Widening income inequality within many countries signals that the world’s wealth is captured increasingly by its richest people. While growing income inequality can destabilize societies and harm entire nations, its most acute impact falls on those who are already disadvantaged, including girls and women.
For them, gender inequalities in health, education, work and access to civic participation intersect with multiple discriminations linked to race, ethnicity, caste, religion, location, sexuality, age, class or disability. Indigenous women around the world, for example, face a disproportionate lack of access to healthcare.
Evidence suggests that gender inequality also fuels overall income inequality: the poorest people overall earn less when women earn less. In 2016, UN Women reported that household inequality between women and men may account for up to 30% of all income inequality.
Greater equality, however, is associated with higher growth, better development outcomes and greater income equality. SDG 10 recognizes the linked objectives of gender and social equity in target 10.1 (accelerated income growth for the poorest 40%); target 10.3 (equal opportunities); and target 10.4 (to support greater equality).
The 2019 SDG Gender Index examines gender focused issues and data under SDG 10 and provides a more complete picture of both the goal itself and its relationship to gender equality. Explore the included issues and indicators below.
Below is an overview of other important gender equality issues related to this SDG that are not currently reflected in the 2019 SDG Gender Index due to data gaps.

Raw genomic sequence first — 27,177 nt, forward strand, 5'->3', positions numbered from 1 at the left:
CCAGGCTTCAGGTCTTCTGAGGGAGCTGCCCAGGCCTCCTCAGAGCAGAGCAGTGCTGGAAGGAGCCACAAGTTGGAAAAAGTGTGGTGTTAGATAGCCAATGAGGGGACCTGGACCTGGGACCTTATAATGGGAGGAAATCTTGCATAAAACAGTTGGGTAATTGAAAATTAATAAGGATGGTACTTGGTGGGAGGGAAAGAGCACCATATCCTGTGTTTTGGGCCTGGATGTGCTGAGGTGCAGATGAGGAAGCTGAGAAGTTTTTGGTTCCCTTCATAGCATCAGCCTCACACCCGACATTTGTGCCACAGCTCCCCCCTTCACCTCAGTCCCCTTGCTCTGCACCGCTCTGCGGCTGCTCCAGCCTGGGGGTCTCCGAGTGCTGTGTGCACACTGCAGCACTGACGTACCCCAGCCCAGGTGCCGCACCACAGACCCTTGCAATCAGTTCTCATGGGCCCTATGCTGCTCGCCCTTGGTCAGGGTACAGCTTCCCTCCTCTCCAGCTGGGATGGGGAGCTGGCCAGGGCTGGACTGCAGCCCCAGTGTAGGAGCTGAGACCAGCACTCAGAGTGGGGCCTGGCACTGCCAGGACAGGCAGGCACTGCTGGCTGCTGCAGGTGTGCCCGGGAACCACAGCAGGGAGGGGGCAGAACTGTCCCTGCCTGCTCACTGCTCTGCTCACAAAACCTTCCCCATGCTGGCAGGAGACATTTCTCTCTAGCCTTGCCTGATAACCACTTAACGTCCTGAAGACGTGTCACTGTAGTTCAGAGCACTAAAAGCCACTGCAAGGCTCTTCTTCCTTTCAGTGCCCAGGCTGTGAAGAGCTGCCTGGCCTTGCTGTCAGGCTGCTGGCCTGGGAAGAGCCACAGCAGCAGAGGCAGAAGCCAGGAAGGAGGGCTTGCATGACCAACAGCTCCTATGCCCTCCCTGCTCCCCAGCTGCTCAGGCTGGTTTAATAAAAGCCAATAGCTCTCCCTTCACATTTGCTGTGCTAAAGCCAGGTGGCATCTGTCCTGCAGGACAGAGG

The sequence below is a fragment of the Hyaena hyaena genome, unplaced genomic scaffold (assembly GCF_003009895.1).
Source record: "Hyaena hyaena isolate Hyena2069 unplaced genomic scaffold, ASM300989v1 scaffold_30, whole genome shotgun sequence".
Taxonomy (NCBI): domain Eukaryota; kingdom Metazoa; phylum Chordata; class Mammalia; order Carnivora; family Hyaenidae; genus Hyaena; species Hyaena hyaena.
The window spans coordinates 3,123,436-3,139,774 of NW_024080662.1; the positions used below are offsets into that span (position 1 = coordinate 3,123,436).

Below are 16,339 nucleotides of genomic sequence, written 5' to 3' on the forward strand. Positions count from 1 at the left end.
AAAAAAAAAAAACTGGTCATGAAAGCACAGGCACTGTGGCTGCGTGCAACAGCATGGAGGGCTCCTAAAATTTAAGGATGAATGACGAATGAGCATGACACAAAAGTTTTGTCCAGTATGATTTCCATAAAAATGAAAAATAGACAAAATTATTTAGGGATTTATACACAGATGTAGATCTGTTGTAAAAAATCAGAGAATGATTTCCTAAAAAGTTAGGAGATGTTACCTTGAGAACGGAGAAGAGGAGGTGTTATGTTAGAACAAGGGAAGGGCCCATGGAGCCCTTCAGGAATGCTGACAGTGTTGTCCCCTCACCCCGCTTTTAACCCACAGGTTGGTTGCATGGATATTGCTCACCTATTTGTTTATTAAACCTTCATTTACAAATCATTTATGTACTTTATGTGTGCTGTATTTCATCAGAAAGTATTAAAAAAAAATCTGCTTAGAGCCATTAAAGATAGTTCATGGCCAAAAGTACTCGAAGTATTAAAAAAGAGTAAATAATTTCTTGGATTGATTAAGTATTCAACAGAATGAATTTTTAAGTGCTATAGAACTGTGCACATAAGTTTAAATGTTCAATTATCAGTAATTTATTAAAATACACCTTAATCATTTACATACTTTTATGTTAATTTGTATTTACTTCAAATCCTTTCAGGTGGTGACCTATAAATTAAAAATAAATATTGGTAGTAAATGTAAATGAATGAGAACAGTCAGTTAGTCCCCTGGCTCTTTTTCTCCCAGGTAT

Despite the Kenya's progressive policy frameworks to improve gender equality and equity, girls and women still face discrimination.Read more
As we mark this year’s 16 Days of Activism Against Gender-Based Violence campaign, EM2030 seeks to share insights from its Global Advocates Survey on the issue of GBV.Read more
Aminata has been a passionate advocate for the protection of children since 1990 when she had the opportunity to represent Senegal at the UN Summit in West Africa when she was just 12.Read more
“Men often do not believe that gender-based violence is “bad” in their own country; being able to provide recent data on the prevalence rate as well as the age groups tends to ‘shut down’ this pushback.”
“Attitudes have not changed, women have come out for work, but burden and running family is still there, this is not recognized. We have to strike a balance.”
“We – the GROOTS women – decided to begin generating our localized data based on the specific needs of a specific project. This data is powerful – it is real time and highly contextualized.”
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